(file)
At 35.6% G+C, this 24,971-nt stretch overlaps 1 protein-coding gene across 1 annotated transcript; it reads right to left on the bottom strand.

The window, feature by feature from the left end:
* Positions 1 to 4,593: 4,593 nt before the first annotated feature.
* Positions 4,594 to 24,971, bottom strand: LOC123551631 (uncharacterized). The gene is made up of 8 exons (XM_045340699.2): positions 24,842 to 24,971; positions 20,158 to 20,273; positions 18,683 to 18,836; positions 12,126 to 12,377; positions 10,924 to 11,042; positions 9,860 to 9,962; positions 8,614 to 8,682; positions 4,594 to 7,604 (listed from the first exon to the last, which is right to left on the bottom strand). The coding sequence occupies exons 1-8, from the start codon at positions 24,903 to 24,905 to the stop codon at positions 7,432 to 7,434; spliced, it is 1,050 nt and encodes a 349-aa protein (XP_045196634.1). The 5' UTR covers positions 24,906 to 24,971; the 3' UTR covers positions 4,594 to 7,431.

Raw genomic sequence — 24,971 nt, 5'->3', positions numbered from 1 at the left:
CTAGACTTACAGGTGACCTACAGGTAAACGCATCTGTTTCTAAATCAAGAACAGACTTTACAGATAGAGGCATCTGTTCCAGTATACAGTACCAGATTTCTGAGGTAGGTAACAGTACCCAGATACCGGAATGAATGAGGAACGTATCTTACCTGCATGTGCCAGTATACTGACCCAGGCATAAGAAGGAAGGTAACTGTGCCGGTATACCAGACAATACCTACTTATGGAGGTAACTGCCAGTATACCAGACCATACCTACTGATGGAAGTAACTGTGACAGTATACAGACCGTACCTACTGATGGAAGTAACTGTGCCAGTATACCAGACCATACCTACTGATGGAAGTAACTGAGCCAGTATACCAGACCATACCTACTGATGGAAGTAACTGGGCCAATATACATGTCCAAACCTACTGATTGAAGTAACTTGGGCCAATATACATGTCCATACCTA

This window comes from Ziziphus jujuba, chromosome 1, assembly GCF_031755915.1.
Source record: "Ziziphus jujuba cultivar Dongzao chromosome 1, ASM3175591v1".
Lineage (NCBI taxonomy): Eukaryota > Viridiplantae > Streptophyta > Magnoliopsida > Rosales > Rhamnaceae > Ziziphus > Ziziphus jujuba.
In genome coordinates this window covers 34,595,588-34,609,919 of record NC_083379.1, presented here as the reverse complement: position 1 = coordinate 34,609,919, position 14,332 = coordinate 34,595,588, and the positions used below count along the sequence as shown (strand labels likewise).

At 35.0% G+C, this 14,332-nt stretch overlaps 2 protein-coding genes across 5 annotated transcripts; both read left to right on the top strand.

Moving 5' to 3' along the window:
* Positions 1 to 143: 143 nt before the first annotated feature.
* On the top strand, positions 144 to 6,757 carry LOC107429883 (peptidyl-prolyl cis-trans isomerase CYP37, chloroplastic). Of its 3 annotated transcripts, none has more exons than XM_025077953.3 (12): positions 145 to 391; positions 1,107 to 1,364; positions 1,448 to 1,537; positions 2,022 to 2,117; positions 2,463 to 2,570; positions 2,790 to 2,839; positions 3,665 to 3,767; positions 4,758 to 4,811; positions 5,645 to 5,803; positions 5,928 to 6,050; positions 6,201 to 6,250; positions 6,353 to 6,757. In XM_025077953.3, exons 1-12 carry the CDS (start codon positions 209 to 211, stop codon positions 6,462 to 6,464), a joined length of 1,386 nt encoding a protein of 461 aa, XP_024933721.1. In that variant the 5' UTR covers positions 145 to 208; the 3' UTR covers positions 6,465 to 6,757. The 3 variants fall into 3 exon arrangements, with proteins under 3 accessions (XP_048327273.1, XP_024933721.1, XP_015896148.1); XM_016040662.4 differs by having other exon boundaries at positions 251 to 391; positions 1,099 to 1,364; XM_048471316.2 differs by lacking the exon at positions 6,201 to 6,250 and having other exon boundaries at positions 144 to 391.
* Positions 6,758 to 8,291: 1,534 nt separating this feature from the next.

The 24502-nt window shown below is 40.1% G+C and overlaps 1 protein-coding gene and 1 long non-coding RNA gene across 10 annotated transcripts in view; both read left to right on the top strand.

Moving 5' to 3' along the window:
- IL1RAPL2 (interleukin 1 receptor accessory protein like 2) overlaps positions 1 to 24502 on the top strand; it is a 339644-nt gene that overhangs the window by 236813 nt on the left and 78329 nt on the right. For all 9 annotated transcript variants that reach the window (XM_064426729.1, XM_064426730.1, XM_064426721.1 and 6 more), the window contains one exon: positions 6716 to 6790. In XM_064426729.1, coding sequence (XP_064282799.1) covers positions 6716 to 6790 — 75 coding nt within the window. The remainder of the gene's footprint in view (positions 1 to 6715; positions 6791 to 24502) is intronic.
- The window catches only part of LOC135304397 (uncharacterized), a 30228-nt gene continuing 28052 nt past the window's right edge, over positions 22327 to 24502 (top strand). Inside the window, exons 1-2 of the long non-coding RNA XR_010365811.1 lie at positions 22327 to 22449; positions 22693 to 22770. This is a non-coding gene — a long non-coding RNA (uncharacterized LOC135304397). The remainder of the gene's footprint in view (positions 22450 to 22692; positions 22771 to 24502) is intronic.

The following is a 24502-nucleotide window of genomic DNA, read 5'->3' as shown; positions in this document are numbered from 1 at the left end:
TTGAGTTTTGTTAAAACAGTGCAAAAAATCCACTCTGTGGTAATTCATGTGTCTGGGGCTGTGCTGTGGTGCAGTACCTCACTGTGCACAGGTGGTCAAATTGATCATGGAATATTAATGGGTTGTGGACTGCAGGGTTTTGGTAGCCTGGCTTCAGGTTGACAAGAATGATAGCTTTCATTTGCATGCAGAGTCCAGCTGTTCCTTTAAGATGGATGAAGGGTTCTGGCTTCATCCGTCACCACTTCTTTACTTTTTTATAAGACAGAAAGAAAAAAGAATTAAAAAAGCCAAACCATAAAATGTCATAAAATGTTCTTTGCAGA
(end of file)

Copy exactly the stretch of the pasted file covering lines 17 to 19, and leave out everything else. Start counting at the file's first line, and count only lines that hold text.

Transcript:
Moving 5' to 3' along the window:
- IL1RAPL2 (interleukin 1 receptor accessory protein like 2) overlaps positions 1 to 24502 on the top strand; it is a 339644-nt gene that overhangs the window by 236813 nt on the left and 78329 nt on the right. For all 9 annotated transcript variants that reach the window (XM_064426729.1, XM_064426730.1, XM_064426721.1 and 6 more), the window contains one exon: positions 6716 to 6790. In XM_064426729.1, coding sequence (XP_064282799.1) covers positions 6716 to 6790 — 75 coding nt within the window. The remainder of the gene's footprint in view (positions 1 to 6715; positions 6791 to 24502) is intronic.
- The window catches only part of LOC135304397 (uncharacterized), a 30228-nt gene continuing 28052 nt past the window's right edge, over positions 22327 to 24502 (top strand). Inside the window, exons 1-2 of the long non-coding RNA XR_010365811.1 lie at positions 22327 to 22449; positions 22693 to 22770. This is a non-coding gene — a long non-coding RNA (uncharacterized LOC135304397). The remainder of the gene's footprint in view (positions 22450 to 22692; positions 22771 to 24502) is intronic.